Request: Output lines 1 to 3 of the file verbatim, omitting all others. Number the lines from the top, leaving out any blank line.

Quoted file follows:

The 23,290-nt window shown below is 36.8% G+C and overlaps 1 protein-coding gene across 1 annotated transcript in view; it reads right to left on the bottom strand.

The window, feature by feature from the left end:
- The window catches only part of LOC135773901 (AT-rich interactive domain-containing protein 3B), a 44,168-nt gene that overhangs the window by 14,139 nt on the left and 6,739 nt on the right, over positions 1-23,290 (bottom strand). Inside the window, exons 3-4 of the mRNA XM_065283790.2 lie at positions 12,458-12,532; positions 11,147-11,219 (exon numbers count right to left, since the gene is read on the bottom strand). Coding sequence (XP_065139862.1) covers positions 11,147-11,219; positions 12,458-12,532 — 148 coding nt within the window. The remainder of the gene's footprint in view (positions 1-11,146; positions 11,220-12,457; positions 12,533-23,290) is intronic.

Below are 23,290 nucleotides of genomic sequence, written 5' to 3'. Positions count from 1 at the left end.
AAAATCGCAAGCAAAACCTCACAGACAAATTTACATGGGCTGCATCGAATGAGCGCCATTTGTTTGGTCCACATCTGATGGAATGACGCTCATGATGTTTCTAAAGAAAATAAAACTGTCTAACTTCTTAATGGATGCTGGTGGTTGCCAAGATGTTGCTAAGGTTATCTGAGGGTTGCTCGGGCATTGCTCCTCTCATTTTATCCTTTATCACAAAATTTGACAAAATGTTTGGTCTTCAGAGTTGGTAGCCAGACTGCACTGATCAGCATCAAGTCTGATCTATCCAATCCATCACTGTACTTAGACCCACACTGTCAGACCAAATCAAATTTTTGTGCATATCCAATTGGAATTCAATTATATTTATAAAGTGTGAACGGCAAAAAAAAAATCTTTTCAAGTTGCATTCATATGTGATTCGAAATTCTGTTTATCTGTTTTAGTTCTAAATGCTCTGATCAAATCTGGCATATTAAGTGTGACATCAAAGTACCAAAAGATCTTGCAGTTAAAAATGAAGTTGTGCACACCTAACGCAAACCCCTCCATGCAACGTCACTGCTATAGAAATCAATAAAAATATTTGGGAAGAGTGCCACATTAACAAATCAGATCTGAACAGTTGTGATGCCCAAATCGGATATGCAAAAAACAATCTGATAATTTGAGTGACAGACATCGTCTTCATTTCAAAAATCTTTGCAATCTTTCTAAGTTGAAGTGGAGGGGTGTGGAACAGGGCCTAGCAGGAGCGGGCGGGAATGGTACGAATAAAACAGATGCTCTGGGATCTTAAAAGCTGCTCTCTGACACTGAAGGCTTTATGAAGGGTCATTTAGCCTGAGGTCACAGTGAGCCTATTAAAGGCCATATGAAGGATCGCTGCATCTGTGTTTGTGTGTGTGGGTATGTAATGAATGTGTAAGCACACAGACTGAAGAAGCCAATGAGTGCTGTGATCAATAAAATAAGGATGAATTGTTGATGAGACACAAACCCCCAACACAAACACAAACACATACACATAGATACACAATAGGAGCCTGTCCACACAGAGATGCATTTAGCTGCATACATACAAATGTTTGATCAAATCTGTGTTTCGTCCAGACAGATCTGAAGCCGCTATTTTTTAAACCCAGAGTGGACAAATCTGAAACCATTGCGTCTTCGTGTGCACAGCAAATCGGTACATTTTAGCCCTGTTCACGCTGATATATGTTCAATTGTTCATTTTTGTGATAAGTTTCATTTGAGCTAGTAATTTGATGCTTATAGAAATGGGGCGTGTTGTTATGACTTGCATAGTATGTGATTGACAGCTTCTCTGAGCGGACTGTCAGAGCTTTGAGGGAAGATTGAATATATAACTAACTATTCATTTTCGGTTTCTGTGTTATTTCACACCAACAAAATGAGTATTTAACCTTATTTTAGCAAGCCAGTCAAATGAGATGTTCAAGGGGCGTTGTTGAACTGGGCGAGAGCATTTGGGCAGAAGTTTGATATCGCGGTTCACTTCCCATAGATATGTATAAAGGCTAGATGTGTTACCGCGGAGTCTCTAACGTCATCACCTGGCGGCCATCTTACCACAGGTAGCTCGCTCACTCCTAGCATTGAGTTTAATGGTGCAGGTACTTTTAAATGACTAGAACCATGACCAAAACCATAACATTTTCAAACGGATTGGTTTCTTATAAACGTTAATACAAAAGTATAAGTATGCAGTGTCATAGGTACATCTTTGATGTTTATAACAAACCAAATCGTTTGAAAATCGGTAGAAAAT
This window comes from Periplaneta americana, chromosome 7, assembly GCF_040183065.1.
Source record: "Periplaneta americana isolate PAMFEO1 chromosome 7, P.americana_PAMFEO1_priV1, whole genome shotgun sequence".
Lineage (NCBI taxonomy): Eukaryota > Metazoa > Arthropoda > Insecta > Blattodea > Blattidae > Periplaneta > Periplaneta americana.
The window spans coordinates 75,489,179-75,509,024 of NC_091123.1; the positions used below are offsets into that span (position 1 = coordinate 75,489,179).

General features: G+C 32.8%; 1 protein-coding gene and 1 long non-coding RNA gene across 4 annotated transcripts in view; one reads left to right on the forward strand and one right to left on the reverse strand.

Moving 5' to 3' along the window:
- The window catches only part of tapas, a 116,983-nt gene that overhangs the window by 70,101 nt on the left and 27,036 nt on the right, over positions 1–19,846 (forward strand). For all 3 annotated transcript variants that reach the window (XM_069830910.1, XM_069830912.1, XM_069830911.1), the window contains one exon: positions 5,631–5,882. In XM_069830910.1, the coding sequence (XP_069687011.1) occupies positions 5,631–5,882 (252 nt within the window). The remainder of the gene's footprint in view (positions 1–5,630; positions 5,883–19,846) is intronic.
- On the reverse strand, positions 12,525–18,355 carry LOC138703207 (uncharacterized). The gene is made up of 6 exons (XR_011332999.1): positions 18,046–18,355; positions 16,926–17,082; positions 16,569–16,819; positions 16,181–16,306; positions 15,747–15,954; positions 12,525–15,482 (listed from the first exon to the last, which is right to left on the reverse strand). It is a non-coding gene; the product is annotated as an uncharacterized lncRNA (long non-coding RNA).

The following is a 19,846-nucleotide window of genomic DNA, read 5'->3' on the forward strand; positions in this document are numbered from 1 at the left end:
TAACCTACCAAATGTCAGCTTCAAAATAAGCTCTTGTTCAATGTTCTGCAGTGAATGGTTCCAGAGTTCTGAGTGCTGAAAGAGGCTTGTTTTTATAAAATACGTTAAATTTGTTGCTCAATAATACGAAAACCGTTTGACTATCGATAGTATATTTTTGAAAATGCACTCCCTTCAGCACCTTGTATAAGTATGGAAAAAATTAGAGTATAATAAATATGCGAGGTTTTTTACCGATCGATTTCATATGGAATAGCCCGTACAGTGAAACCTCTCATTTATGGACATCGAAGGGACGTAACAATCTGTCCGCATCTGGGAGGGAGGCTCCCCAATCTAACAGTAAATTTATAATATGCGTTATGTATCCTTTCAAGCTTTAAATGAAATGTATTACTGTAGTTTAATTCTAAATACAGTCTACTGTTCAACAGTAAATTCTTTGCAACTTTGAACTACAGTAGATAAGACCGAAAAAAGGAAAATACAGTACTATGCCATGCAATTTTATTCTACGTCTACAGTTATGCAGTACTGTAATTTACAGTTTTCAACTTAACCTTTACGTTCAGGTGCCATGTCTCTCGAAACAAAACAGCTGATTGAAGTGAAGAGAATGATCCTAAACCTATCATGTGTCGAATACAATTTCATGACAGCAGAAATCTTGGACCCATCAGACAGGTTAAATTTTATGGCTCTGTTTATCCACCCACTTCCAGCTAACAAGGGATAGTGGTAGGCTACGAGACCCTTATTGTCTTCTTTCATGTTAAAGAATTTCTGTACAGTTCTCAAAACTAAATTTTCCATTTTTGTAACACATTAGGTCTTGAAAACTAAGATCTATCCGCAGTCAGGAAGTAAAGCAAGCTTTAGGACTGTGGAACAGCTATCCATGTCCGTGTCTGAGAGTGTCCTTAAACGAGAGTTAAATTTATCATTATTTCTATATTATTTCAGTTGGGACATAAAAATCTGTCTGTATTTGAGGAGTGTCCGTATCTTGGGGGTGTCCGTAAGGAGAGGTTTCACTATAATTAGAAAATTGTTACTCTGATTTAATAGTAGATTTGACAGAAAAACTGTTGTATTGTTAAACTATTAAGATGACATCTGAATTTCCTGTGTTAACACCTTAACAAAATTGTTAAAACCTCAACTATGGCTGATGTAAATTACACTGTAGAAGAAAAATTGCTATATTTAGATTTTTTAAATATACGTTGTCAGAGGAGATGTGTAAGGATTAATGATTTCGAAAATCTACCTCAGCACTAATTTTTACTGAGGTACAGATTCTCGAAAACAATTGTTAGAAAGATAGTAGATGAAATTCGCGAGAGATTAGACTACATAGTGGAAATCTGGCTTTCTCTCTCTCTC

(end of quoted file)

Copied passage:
The 23,290-nt window shown below is 36.8% G+C and overlaps 1 protein-coding gene across 1 annotated transcript in view; it reads right to left on the bottom strand.

The window, feature by feature from the left end:
- The window catches only part of LOC135773901 (AT-rich interactive domain-containing protein 3B), a 44,168-nt gene that overhangs the window by 14,139 nt on the left and 6,739 nt on the right, over positions 1-23,290 (bottom strand). Inside the window, exons 3-4 of the mRNA XM_065283790.2 lie at positions 12,458-12,532; positions 11,147-11,219 (exon numbers count right to left, since the gene is read on the bottom strand). Coding sequence (XP_065139862.1) covers positions 11,147-11,219; positions 12,458-12,532 — 148 coding nt within the window. The remainder of the gene's footprint in view (positions 1-11,146; positions 11,220-12,457; positions 12,533-23,290) is intronic.